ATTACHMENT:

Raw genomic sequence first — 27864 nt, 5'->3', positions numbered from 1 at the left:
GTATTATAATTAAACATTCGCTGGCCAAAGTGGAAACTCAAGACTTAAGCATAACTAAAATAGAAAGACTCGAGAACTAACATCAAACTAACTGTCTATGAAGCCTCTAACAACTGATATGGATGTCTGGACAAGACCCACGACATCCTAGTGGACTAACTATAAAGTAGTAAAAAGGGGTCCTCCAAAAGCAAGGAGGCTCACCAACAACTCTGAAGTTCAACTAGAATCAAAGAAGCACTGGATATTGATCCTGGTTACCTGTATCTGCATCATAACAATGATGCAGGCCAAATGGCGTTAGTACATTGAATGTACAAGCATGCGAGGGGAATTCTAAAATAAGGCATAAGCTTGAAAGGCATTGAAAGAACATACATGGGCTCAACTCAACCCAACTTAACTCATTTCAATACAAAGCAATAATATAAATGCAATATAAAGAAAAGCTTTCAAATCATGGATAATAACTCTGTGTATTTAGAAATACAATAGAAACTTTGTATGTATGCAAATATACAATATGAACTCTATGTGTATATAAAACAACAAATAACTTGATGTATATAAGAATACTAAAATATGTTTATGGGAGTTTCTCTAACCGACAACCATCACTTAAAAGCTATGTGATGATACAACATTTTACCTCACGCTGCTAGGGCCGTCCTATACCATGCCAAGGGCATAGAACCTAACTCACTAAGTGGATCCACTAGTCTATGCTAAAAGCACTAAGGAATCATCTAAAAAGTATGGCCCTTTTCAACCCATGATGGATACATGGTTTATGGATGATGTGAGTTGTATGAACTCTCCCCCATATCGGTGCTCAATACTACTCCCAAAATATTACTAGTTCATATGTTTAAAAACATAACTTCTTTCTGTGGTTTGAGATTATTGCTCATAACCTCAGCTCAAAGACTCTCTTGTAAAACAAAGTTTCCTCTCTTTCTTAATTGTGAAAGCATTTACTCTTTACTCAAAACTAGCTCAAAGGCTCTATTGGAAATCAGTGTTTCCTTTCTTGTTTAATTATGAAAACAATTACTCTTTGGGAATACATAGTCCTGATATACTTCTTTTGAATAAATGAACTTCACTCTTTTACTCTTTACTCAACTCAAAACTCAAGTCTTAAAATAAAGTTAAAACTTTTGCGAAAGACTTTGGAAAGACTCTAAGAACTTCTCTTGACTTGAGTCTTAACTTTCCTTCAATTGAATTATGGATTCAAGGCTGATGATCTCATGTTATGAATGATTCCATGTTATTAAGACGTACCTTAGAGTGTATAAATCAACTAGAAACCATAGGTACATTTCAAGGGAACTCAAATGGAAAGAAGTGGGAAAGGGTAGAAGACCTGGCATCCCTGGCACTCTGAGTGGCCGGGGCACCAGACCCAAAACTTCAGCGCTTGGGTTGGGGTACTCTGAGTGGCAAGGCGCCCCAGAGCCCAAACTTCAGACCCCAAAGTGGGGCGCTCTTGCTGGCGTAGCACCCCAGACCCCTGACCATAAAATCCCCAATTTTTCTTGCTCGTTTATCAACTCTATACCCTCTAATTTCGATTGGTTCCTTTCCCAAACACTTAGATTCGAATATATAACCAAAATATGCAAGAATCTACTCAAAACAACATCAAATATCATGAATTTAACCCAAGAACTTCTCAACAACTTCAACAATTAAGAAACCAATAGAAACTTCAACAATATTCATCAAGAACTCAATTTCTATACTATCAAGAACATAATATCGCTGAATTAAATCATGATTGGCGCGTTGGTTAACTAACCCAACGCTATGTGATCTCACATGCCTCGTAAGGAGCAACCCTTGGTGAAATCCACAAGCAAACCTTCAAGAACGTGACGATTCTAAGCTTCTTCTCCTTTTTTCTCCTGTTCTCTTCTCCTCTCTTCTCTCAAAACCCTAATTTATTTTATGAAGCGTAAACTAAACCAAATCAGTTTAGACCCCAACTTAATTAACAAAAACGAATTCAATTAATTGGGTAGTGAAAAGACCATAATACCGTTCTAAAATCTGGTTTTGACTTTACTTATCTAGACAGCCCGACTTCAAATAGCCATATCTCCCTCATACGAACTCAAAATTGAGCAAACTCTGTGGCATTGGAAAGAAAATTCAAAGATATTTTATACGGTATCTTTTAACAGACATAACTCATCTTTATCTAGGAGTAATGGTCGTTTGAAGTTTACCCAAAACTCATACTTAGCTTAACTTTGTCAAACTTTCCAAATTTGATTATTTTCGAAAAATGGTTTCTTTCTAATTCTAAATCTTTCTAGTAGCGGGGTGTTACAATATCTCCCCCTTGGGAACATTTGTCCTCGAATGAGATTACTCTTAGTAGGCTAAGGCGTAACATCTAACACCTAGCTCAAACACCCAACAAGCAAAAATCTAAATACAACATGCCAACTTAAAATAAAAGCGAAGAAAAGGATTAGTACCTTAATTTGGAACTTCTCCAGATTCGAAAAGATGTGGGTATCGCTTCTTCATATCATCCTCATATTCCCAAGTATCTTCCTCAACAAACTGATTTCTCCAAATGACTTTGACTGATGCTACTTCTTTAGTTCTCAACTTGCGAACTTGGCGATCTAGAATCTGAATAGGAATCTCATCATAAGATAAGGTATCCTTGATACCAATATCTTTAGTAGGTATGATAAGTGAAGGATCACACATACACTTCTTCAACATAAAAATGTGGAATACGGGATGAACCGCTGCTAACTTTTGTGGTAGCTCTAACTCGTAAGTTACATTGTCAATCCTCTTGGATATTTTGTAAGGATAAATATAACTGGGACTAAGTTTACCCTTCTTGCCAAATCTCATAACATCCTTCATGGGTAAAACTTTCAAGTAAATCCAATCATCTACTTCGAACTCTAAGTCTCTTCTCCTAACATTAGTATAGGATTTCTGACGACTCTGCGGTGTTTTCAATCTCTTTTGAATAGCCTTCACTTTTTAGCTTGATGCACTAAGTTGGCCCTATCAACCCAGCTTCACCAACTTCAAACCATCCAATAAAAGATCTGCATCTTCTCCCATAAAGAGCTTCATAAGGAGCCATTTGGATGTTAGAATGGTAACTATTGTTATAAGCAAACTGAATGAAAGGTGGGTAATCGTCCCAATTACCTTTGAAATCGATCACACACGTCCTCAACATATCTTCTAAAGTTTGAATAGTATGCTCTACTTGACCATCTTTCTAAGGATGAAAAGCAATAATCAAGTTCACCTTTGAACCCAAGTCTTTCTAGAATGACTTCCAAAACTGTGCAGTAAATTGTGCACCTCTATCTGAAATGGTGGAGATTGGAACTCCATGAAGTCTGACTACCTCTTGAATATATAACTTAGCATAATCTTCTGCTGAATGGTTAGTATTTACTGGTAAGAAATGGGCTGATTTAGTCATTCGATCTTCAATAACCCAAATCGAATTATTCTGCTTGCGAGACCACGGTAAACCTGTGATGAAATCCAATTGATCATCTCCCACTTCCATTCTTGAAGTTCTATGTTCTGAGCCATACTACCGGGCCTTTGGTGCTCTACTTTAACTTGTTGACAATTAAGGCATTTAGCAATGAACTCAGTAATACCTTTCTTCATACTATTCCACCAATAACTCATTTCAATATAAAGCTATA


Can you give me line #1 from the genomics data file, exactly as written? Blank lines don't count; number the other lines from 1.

Raw genomic sequence first — 27864 nt, 5'->3', positions numbered from 1 at the left: